Because we have spent time closely analyzing the first paragraph, I want to make sure my students take a brief break.
We stretch and take deep breaths before proceeding on to the next paragraph.
After the break, we are focusing on the second paragraph. I ask them to read it and then I pose the following question:
How does the barn feel?
I add their answers to the classroom chart, as they add it to their template. As in the first paragraph, I do not spend time previewing the content of paragraph. The goal of the lesson is to analyze it. For instance, I have them notice the following sentence:
"The barn had stalls on the main floor for the work horses, tie-ups on the main floor for the cows, a sheepfold down below for the sheep, a pigpen down below for Wilbur, and it was full of all sorts of things that you find in barns: ladders, grindstones, pitch forks, monkey wrenches, scythes, lawn mowers, snow shovels, ax handles, milk pails, water buckets, empty grains sacks, and rusty rat traps."
I ask them what they notice about the sentence. I ask them to evaluate the sentences in terms of whether it is a simple, elaborated, or complex sentence.
Then, I present another powerpoint presentation on the barn with pictures that accompany the sentence above. I do it because I want to help my English Language Learners get a deeper understanding of the objects found in the barn--and to lead them later into a discussion of why would the author use so many details?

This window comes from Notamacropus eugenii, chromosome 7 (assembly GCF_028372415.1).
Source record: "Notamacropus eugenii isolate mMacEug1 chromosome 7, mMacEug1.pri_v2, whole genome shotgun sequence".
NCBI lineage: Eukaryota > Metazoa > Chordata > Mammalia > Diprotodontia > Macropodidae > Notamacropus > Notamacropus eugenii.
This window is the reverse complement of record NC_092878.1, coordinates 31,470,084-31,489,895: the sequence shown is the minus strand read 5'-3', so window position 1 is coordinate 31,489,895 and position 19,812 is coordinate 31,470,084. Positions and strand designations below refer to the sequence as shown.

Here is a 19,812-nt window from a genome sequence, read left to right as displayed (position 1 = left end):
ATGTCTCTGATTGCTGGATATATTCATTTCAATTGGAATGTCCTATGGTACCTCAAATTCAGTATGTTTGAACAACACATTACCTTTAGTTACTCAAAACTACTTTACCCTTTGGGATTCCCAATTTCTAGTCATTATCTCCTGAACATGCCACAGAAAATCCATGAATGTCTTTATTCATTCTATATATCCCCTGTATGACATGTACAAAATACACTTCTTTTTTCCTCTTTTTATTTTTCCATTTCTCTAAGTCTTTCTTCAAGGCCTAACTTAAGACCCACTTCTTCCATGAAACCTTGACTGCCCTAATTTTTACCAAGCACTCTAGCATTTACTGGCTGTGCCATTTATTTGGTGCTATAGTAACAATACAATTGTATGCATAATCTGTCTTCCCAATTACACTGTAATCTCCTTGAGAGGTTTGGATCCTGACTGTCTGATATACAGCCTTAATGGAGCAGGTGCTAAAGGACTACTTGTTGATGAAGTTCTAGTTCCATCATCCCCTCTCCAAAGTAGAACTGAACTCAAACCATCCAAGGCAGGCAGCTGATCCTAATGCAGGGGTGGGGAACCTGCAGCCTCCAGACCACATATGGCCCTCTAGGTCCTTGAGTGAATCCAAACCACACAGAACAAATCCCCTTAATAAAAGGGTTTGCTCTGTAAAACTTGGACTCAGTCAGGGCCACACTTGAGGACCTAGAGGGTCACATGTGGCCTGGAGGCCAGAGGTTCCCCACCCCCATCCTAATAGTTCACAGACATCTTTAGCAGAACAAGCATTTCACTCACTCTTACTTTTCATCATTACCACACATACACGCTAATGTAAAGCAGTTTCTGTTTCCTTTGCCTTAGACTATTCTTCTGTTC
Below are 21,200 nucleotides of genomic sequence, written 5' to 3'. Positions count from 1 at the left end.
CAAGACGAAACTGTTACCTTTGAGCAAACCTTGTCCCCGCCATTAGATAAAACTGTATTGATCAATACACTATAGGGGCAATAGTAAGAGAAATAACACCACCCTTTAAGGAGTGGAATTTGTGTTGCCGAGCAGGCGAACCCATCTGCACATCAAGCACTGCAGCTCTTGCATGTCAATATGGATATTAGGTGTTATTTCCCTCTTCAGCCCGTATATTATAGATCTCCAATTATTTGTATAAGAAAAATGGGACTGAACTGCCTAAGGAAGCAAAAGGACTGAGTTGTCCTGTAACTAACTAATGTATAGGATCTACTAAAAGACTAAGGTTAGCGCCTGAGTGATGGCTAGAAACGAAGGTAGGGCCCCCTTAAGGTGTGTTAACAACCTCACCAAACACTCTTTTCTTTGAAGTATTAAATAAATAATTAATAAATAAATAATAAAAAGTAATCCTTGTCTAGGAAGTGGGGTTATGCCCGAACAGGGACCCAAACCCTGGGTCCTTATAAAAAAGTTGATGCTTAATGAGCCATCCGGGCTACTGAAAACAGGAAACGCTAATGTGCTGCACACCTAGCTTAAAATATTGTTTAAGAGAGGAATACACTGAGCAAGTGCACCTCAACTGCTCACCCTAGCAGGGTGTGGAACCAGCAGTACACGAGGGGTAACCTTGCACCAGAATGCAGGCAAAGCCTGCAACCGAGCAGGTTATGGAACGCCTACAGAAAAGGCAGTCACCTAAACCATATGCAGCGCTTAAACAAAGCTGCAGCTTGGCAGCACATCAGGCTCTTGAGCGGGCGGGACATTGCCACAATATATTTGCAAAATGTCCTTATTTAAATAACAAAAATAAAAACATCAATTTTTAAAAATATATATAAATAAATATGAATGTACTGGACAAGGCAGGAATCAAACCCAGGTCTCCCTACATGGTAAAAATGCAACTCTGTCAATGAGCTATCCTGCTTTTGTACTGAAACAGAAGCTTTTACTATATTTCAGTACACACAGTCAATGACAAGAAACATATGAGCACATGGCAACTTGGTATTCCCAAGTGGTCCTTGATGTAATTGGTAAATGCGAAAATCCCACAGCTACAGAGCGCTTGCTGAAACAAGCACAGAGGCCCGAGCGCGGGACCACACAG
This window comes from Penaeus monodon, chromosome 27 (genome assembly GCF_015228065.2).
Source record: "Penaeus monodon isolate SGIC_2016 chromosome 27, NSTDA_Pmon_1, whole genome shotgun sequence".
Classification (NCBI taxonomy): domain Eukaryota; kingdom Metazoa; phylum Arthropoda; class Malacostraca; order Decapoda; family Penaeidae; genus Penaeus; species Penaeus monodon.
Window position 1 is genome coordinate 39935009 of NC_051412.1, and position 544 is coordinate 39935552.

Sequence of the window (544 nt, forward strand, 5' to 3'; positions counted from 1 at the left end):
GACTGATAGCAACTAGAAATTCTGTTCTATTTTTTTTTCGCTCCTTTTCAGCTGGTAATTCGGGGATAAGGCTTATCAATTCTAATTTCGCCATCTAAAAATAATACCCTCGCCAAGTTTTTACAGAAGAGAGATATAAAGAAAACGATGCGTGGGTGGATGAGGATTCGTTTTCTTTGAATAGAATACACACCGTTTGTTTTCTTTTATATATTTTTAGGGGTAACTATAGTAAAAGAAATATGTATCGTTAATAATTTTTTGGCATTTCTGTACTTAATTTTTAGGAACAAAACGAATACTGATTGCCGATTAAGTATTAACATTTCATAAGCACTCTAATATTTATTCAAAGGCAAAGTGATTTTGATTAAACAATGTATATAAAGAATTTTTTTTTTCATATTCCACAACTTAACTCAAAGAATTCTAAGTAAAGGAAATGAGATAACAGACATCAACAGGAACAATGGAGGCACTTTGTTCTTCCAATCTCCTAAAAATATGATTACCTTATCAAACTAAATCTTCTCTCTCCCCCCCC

I gather the students on the rug for Socratic Seminar. Here we will discuss the following questions:
(I want them to pay attention to how the author uses simple sentences and then writes longer sentences.)
I review the rules and participation for Socratic Seminar before we engage in discussion. I have two charts posted in my classroom for my students to reference.
Additionally, I am attaching a document that fully detail how I implement process for Socratic Seminar in my classroom:
I am having my students integrate the structure of the barn paragraph to write a descriptive piece about a place in their house.
First, students are going to write a few descriptors about how their place looks and feels. Then, they will write quite a few descriptors about how their place smells. Then, I am asking them make a list of objects, nouns, that can be found in their room.
As they write, I walk around and provide assistance as needed. Some will need help with identifying smells and feelings. I will give them different examples to guide them in choosing the ones relevant to their places. Other will need help with spelling the objects in their places too.
Here are examples of their writing:
Now, some students will get the opportunity to share their writing.
We will give them feedback by giving them two stars and a wish.
Two stars: two students let them know what specifically they liked about their writing.
A wish: one student shares one way about how the writing can be improved.
Since we only read two paragraphs of the chapter, I created text dependent questions for homework. In this way, I am making sure the students read the chapter again.